Saturday, October 11, 2008


Lola LeMieux Kindley - The Bail Out of America

[From a discussion of the proposed Bush administration $700 billion bail out]
I'm with the vast majority of Congressional Republicans and the constituents who are writing in to say Hell, No. My reason is the preservation of the free market, but I'm also astonished to the degree of flabbergastation that the administration would propose a "solution" that puts control of the markets and ergo the economy in the hands of ONE MAN, with, it appears, very little accountability. What! Don't these guys read fairy tales? The Brothers Grimm and Anderson and the global folklore would tell them this is folly.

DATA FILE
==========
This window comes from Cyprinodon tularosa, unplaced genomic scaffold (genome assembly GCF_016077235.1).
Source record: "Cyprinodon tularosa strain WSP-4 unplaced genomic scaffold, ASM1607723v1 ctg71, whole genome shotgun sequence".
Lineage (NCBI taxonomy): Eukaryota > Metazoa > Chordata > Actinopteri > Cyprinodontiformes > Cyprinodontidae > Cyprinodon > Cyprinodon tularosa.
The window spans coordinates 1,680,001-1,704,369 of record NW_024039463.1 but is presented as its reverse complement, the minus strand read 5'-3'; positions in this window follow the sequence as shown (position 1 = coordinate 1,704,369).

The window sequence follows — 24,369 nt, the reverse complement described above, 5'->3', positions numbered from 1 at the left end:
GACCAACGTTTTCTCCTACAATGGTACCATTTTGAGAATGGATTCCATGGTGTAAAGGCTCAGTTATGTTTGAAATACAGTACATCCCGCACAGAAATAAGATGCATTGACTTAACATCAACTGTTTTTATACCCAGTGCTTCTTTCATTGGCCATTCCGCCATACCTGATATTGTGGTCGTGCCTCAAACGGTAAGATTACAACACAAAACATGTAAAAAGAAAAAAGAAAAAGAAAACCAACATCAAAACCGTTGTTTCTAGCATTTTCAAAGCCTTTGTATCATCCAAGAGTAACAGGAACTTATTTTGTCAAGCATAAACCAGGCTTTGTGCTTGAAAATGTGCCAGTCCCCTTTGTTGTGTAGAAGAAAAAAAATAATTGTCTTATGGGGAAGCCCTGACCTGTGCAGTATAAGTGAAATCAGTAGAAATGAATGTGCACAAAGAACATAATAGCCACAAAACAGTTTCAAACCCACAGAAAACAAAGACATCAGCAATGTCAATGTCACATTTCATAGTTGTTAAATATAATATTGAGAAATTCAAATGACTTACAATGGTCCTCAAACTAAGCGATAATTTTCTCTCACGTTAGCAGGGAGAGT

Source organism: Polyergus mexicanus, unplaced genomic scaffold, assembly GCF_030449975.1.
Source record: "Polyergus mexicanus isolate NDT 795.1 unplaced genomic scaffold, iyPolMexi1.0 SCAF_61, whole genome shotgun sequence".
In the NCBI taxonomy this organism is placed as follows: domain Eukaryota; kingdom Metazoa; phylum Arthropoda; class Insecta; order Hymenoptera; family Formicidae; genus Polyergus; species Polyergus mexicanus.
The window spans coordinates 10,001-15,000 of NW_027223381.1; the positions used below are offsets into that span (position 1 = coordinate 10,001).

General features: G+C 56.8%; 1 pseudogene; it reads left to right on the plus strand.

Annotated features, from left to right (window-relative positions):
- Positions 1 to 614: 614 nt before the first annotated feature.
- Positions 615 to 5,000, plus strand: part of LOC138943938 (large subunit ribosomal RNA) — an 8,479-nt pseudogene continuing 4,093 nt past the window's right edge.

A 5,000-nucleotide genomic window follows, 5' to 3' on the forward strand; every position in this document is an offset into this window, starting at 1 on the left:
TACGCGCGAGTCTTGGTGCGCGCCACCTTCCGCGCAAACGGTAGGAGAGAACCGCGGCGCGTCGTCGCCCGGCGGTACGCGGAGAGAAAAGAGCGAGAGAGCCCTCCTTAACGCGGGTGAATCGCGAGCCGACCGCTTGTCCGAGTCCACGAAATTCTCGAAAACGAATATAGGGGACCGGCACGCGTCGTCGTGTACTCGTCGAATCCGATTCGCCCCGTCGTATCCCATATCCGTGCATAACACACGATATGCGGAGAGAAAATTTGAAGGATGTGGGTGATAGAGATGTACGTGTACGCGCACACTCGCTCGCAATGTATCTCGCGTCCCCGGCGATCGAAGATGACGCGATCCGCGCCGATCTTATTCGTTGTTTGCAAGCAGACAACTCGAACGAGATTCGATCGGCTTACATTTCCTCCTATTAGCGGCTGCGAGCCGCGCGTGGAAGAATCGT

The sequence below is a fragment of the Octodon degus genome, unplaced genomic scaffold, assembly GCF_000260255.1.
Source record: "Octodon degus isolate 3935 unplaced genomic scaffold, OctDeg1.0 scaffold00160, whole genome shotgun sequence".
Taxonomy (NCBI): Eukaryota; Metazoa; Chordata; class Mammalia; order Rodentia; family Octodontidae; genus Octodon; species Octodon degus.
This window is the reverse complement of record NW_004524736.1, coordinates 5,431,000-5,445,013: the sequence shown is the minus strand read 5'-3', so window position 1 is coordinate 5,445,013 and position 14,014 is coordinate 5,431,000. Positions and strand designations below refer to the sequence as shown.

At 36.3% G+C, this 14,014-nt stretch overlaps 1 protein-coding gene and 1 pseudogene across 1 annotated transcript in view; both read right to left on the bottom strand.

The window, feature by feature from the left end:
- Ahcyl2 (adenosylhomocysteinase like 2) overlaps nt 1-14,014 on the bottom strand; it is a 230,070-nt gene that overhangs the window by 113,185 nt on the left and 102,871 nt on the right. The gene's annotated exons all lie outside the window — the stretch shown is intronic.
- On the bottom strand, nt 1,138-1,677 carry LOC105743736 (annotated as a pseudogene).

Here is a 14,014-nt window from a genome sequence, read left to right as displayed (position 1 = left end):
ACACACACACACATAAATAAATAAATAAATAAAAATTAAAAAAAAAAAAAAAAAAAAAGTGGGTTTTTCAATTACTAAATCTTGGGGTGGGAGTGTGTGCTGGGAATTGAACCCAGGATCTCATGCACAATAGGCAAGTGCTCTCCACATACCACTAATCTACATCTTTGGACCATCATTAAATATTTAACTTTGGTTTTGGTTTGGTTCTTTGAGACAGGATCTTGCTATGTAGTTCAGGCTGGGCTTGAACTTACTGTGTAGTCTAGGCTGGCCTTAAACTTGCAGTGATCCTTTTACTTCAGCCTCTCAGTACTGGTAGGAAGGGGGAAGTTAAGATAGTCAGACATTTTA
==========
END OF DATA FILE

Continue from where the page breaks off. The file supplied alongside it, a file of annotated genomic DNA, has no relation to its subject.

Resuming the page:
I heard a great quote from Tocqueville last week: he felt the essence of the American character was two-fold, the demand for freedom and the demand for equality. He perceived that they are mutually self-destructive, and the battle for supremacy between the two values would end with the demand for equality dominant. I think Tocqueville was not only insightful but prescient about the long term outworking of the indicators he was observing, and I think he was right about the conflict between the desires for freedom and equality. Since I am the first person in my father's family to graduate from high school, one would expect that I would come down on the side of equality, but in fact, I find the way this desire manifests itself in the last half of the 20th and the early 21st centuries repugnant. I want the freedom to pursue what I believe I can achieve, on my own merit and with my own effort. I don't want the demeaning, condescending paternalism of fudging the standards and skewing the standards to be the factor that accounts for my achievements. I certainly don't want the implication that I can't measure up, unless standards are lower for me than for those who "can;" I don't want the expectation of whining and protests of "unfair and unjust inequality," if I do not in fact measure up. And I mourn what I perceive as the loss of the boisterous, maybe unsophisticated, can-do attitude that allowed the can't-do rest of the world t laugh at Americans.

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